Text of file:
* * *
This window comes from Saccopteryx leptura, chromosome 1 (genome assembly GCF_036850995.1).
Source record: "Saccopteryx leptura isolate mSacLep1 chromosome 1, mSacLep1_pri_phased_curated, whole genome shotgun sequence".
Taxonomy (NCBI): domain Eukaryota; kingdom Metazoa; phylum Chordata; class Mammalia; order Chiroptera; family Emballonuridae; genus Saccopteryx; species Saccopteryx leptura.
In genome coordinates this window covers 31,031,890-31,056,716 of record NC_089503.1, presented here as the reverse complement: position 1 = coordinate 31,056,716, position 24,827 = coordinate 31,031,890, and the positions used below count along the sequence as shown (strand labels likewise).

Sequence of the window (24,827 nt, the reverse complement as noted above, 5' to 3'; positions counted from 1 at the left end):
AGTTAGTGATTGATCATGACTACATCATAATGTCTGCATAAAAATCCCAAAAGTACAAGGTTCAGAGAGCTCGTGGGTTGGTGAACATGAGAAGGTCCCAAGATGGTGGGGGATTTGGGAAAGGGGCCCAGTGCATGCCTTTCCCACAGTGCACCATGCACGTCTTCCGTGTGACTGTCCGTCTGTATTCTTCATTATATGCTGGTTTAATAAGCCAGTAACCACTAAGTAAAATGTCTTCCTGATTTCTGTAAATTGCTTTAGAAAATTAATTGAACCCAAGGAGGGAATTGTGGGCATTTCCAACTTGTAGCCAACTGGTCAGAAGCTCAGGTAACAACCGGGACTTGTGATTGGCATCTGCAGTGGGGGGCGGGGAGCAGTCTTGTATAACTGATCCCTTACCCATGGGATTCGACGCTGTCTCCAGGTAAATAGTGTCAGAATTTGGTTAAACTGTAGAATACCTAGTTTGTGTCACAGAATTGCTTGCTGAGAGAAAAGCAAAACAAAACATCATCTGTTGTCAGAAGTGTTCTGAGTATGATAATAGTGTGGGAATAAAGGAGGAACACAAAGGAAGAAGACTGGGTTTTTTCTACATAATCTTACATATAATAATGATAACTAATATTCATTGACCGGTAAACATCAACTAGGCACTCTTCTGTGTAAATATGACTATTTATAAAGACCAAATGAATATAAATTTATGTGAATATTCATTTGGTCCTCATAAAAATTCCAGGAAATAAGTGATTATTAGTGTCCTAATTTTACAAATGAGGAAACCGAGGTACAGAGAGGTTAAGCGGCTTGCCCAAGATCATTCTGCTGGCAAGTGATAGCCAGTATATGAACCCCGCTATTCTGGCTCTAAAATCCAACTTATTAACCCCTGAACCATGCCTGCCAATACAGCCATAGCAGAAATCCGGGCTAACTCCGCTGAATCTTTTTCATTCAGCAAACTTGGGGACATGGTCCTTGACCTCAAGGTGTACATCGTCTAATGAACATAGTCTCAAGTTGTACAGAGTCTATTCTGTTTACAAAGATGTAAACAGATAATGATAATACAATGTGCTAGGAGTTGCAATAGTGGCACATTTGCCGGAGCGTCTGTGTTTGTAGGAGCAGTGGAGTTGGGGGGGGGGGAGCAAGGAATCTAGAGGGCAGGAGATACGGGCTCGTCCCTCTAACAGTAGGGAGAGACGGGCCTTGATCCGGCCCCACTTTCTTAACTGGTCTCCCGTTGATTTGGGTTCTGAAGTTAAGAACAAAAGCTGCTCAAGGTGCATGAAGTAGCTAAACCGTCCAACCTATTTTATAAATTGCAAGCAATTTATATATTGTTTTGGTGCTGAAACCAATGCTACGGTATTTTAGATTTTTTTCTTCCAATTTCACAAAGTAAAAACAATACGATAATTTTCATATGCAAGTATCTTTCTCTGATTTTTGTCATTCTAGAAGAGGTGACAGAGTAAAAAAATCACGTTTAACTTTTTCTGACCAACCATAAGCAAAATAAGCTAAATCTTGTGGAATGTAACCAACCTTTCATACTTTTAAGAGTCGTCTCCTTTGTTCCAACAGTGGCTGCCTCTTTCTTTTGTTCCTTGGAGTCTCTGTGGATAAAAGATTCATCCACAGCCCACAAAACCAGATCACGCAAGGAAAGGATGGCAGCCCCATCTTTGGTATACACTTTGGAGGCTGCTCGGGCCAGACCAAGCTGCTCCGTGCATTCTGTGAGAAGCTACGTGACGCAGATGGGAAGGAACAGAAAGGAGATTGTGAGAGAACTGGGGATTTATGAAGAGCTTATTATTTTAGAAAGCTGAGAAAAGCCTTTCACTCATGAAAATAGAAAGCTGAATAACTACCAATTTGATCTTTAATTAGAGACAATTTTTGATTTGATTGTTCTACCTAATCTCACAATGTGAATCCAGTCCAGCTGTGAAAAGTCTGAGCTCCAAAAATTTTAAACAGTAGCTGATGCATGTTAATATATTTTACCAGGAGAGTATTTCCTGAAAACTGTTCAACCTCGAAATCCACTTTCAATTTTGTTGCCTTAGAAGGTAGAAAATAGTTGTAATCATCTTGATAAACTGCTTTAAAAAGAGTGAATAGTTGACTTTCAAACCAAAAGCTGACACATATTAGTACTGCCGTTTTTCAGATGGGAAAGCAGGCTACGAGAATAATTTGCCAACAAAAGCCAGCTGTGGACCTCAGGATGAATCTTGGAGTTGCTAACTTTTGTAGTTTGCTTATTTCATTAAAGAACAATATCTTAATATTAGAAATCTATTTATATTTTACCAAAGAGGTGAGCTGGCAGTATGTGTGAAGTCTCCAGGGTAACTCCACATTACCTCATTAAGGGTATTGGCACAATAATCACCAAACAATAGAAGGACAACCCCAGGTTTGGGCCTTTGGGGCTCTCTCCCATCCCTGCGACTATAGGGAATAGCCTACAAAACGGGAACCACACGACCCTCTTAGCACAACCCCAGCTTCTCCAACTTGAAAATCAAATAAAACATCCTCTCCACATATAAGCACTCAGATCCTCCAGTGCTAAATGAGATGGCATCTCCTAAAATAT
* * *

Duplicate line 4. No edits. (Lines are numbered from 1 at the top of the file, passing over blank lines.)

In genome coordinates this window covers 31,031,890-31,056,716 of record NC_089503.1, presented here as the reverse complement: position 1 = coordinate 31,056,716, position 24,827 = coordinate 31,031,890, and the positions used below count along the sequence as shown (strand labels likewise).